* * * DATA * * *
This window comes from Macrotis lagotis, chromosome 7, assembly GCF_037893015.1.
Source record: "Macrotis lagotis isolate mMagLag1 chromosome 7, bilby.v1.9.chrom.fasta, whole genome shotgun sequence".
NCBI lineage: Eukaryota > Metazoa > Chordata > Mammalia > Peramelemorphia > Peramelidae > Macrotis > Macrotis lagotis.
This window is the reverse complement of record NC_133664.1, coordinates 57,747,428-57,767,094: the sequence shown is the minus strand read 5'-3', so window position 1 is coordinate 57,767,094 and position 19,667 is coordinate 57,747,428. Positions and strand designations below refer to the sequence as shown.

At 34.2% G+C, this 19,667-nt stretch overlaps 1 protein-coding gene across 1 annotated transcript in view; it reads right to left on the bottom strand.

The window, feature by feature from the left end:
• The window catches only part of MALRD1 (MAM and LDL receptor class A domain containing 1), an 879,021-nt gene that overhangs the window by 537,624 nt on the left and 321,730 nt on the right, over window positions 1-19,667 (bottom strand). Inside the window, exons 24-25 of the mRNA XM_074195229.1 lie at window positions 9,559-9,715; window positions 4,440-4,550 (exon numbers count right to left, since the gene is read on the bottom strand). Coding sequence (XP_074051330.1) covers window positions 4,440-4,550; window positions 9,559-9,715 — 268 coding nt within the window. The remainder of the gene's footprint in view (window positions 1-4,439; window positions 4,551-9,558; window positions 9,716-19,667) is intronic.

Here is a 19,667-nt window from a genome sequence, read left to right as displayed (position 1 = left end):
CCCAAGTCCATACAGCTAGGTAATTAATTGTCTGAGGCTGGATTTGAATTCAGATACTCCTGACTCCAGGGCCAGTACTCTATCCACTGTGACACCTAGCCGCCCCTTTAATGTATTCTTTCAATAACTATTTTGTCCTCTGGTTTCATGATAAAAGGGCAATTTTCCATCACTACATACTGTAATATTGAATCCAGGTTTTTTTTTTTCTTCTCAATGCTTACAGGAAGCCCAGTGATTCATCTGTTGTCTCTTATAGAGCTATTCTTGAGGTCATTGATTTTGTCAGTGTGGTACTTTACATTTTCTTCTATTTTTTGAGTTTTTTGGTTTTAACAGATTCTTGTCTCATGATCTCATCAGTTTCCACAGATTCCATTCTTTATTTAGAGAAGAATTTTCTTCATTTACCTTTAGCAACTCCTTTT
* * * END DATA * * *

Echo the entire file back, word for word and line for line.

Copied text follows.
This window comes from Macrotis lagotis, chromosome 7, assembly GCF_037893015.1.
Source record: "Macrotis lagotis isolate mMagLag1 chromosome 7, bilby.v1.9.chrom.fasta, whole genome shotgun sequence".
NCBI lineage: Eukaryota > Metazoa > Chordata > Mammalia > Peramelemorphia > Peramelidae > Macrotis > Macrotis lagotis.
This window is the reverse complement of record NC_133664.1, coordinates 57,747,428-57,767,094: the sequence shown is the minus strand read 5'-3', so window position 1 is coordinate 57,767,094 and position 19,667 is coordinate 57,747,428. Positions and strand designations below refer to the sequence as shown.

At 34.2% G+C, this 19,667-nt stretch overlaps 1 protein-coding gene across 1 annotated transcript in view; it reads right to left on the bottom strand.

The window, feature by feature from the left end:
• The window catches only part of MALRD1 (MAM and LDL receptor class A domain containing 1), an 879,021-nt gene that overhangs the window by 537,624 nt on the left and 321,730 nt on the right, over window positions 1-19,667 (bottom strand). Inside the window, exons 24-25 of the mRNA XM_074195229.1 lie at window positions 9,559-9,715; window positions 4,440-4,550 (exon numbers count right to left, since the gene is read on the bottom strand). Coding sequence (XP_074051330.1) covers window positions 4,440-4,550; window positions 9,559-9,715 — 268 coding nt within the window. The remainder of the gene's footprint in view (window positions 1-4,439; window positions 4,551-9,558; window positions 9,716-19,667) is intronic.

Here is a 19,667-nt window from a genome sequence, read left to right as displayed (position 1 = left end):
CCCAAGTCCATACAGCTAGGTAATTAATTGTCTGAGGCTGGATTTGAATTCAGATACTCCTGACTCCAGGGCCAGTACTCTATCCACTGTGACACCTAGCCGCCCCTTTAATGTATTCTTTCAATAACTATTTTGTCCTCTGGTTTCATGATAAAAGGGCAATTTTCCATCACTACATACTGTAATATTGAATCCAGGTTTTTTTTTTTCTTCTCAATGCTTACAGGAAGCCCAGTGATTCATCTGTTGTCTCTTATAGAGCTATTCTTGAGGTCATTGATTTTGTCAGTGTGGTACTTTACATTTTCTTCTATTTTTTGAGTTTTTTGGTTTTAACAGATTCTTGTCTCATGATCTCATCAGTTTCCACAGATTCCATTCTTTATTTAGAGAAGAATTTTCTTCATTTACCTTTAGCAACTCCTTTT